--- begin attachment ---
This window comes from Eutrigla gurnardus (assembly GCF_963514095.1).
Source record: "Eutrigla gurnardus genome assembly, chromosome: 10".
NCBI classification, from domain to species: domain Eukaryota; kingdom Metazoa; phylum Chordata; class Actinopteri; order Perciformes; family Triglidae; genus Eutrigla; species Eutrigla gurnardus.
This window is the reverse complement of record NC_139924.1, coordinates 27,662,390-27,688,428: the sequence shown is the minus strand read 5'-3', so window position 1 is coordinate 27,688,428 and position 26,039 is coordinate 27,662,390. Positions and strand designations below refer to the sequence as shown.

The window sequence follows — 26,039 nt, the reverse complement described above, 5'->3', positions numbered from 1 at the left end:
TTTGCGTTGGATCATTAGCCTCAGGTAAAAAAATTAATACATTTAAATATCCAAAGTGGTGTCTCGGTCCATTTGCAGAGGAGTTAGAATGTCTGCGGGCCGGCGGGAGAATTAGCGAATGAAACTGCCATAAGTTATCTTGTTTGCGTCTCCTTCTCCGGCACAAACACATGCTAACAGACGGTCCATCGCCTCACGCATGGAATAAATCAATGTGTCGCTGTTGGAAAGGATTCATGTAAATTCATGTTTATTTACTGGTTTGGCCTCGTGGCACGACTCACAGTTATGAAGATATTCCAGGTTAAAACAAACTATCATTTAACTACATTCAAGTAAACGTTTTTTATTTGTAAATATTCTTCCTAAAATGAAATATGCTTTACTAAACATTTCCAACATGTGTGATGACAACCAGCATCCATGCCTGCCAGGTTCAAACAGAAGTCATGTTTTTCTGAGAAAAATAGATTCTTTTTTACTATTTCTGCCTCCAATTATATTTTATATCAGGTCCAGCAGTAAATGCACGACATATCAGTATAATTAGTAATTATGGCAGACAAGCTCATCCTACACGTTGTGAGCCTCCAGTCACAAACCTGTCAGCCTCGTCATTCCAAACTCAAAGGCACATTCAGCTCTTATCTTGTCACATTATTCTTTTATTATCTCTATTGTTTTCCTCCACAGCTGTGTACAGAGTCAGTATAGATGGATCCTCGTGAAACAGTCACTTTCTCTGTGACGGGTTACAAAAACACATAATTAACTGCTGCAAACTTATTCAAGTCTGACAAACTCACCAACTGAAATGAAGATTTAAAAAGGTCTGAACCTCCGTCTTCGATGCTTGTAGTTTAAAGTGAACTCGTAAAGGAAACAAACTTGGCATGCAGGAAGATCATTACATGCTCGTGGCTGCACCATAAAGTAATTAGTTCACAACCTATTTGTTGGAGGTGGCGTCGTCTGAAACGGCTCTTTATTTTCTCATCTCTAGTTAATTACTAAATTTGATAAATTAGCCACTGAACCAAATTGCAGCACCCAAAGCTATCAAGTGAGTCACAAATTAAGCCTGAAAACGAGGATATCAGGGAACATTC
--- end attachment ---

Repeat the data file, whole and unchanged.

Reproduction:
This window comes from Eutrigla gurnardus (assembly GCF_963514095.1).
Source record: "Eutrigla gurnardus genome assembly, chromosome: 10".
NCBI classification, from domain to species: domain Eukaryota; kingdom Metazoa; phylum Chordata; class Actinopteri; order Perciformes; family Triglidae; genus Eutrigla; species Eutrigla gurnardus.
This window is the reverse complement of record NC_139924.1, coordinates 27,662,390-27,688,428: the sequence shown is the minus strand read 5'-3', so window position 1 is coordinate 27,688,428 and position 26,039 is coordinate 27,662,390. Positions and strand designations below refer to the sequence as shown.

The window sequence follows — 26,039 nt, the reverse complement described above, 5'->3', positions numbered from 1 at the left end:
TTTGCGTTGGATCATTAGCCTCAGGTAAAAAAATTAATACATTTAAATATCCAAAGTGGTGTCTCGGTCCATTTGCAGAGGAGTTAGAATGTCTGCGGGCCGGCGGGAGAATTAGCGAATGAAACTGCCATAAGTTATCTTGTTTGCGTCTCCTTCTCCGGCACAAACACATGCTAACAGACGGTCCATCGCCTCACGCATGGAATAAATCAATGTGTCGCTGTTGGAAAGGATTCATGTAAATTCATGTTTATTTACTGGTTTGGCCTCGTGGCACGACTCACAGTTATGAAGATATTCCAGGTTAAAACAAACTATCATTTAACTACATTCAAGTAAACGTTTTTTATTTGTAAATATTCTTCCTAAAATGAAATATGCTTTACTAAACATTTCCAACATGTGTGATGACAACCAGCATCCATGCCTGCCAGGTTCAAACAGAAGTCATGTTTTTCTGAGAAAAATAGATTCTTTTTTACTATTTCTGCCTCCAATTATATTTTATATCAGGTCCAGCAGTAAATGCACGACATATCAGTATAATTAGTAATTATGGCAGACAAGCTCATCCTACACGTTGTGAGCCTCCAGTCACAAACCTGTCAGCCTCGTCATTCCAAACTCAAAGGCACATTCAGCTCTTATCTTGTCACATTATTCTTTTATTATCTCTATTGTTTTCCTCCACAGCTGTGTACAGAGTCAGTATAGATGGATCCTCGTGAAACAGTCACTTTCTCTGTGACGGGTTACAAAAACACATAATTAACTGCTGCAAACTTATTCAAGTCTGACAAACTCACCAACTGAAATGAAGATTTAAAAAGGTCTGAACCTCCGTCTTCGATGCTTGTAGTTTAAAGTGAACTCGTAAAGGAAACAAACTTGGCATGCAGGAAGATCATTACATGCTCGTGGCTGCACCATAAAGTAATTAGTTCACAACCTATTTGTTGGAGGTGGCGTCGTCTGAAACGGCTCTTTATTTTCTCATCTCTAGTTAATTACTAAATTTGATAAATTAGCCACTGAACCAAATTGCAGCACCCAAAGCTATCAAGTGAGTCACAAATTAAGCCTGAAAACGAGGATATCAGGGAACATTC